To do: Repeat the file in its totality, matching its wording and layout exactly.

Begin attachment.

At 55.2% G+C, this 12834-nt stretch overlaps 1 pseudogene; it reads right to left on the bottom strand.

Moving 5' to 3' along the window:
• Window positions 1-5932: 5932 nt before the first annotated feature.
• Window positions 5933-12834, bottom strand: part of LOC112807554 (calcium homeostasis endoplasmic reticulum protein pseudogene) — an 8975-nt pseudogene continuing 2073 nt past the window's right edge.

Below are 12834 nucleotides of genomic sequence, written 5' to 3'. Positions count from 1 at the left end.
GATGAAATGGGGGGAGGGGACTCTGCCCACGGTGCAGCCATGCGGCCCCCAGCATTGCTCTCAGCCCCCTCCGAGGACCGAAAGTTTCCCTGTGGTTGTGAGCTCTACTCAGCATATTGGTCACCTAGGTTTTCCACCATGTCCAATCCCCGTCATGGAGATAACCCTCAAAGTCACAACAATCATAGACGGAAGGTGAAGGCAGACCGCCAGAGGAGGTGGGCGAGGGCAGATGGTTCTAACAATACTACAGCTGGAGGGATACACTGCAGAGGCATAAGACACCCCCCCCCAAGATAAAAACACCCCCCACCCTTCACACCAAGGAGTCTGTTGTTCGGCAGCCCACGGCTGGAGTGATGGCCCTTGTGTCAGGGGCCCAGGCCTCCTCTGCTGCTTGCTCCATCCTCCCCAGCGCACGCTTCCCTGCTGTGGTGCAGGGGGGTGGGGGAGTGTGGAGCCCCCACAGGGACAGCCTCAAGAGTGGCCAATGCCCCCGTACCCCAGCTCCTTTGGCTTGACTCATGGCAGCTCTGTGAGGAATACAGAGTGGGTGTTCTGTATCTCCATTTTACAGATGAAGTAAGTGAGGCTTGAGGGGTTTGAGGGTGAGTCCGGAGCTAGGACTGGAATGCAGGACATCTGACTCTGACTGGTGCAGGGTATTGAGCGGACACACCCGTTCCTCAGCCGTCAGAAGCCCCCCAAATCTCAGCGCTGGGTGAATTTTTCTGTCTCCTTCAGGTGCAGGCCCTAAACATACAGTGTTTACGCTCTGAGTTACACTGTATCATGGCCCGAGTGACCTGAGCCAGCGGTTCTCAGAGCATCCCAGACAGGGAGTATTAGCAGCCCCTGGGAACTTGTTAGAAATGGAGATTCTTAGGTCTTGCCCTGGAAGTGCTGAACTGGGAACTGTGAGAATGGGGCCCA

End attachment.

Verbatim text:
At 55.2% G+C, this 12834-nt stretch overlaps 1 pseudogene; it reads right to left on the bottom strand.

Moving 5' to 3' along the window:
• Window positions 1-5932: 5932 nt before the first annotated feature.
• Window positions 5933-12834, bottom strand: part of LOC112807554 (calcium homeostasis endoplasmic reticulum protein pseudogene) — an 8975-nt pseudogene continuing 2073 nt past the window's right edge.

Below are 12834 nucleotides of genomic sequence, written 5' to 3'. Positions count from 1 at the left end.
GATGAAATGGGGGGAGGGGACTCTGCCCACGGTGCAGCCATGCGGCCCCCAGCATTGCTCTCAGCCCCCTCCGAGGACCGAAAGTTTCCCTGTGGTTGTGAGCTCTACTCAGCATATTGGTCACCTAGGTTTTCCACCATGTCCAATCCCCGTCATGGAGATAACCCTCAAAGTCACAACAATCATAGACGGAAGGTGAAGGCAGACCGCCAGAGGAGGTGGGCGAGGGCAGATGGTTCTAACAATACTACAGCTGGAGGGATACACTGCAGAGGCATAAGACACCCCCCCCCAAGATAAAAACACCCCCCACCCTTCACACCAAGGAGTCTGTTGTTCGGCAGCCCACGGCTGGAGTGATGGCCCTTGTGTCAGGGGCCCAGGCCTCCTCTGCTGCTTGCTCCATCCTCCCCAGCGCACGCTTCCCTGCTGTGGTGCAGGGGGGTGGGGGAGTGTGGAGCCCCCACAGGGACAGCCTCAAGAGTGGCCAATGCCCCCGTACCCCAGCTCCTTTGGCTTGACTCATGGCAGCTCTGTGAGGAATACAGAGTGGGTGTTCTGTATCTCCATTTTACAGATGAAGTAAGTGAGGCTTGAGGGGTTTGAGGGTGAGTCCGGAGCTAGGACTGGAATGCAGGACATCTGACTCTGACTGGTGCAGGGTATTGAGCGGACACACCCGTTCCTCAGCCGTCAGAAGCCCCCCAAATCTCAGCGCTGGGTGAATTTTTCTGTCTCCTTCAGGTGCAGGCCCTAAACATACAGTGTTTACGCTCTGAGTTACACTGTATCATGGCCCGAGTGACCTGAGCCAGCGGTTCTCAGAGCATCCCAGACAGGGAGTATTAGCAGCCCCTGGGAACTTGTTAGAAATGGAGATTCTTAGGTCTTGCCCTGGAAGTGCTGAACTGGGAACTGTGAGAATGGGGCCCA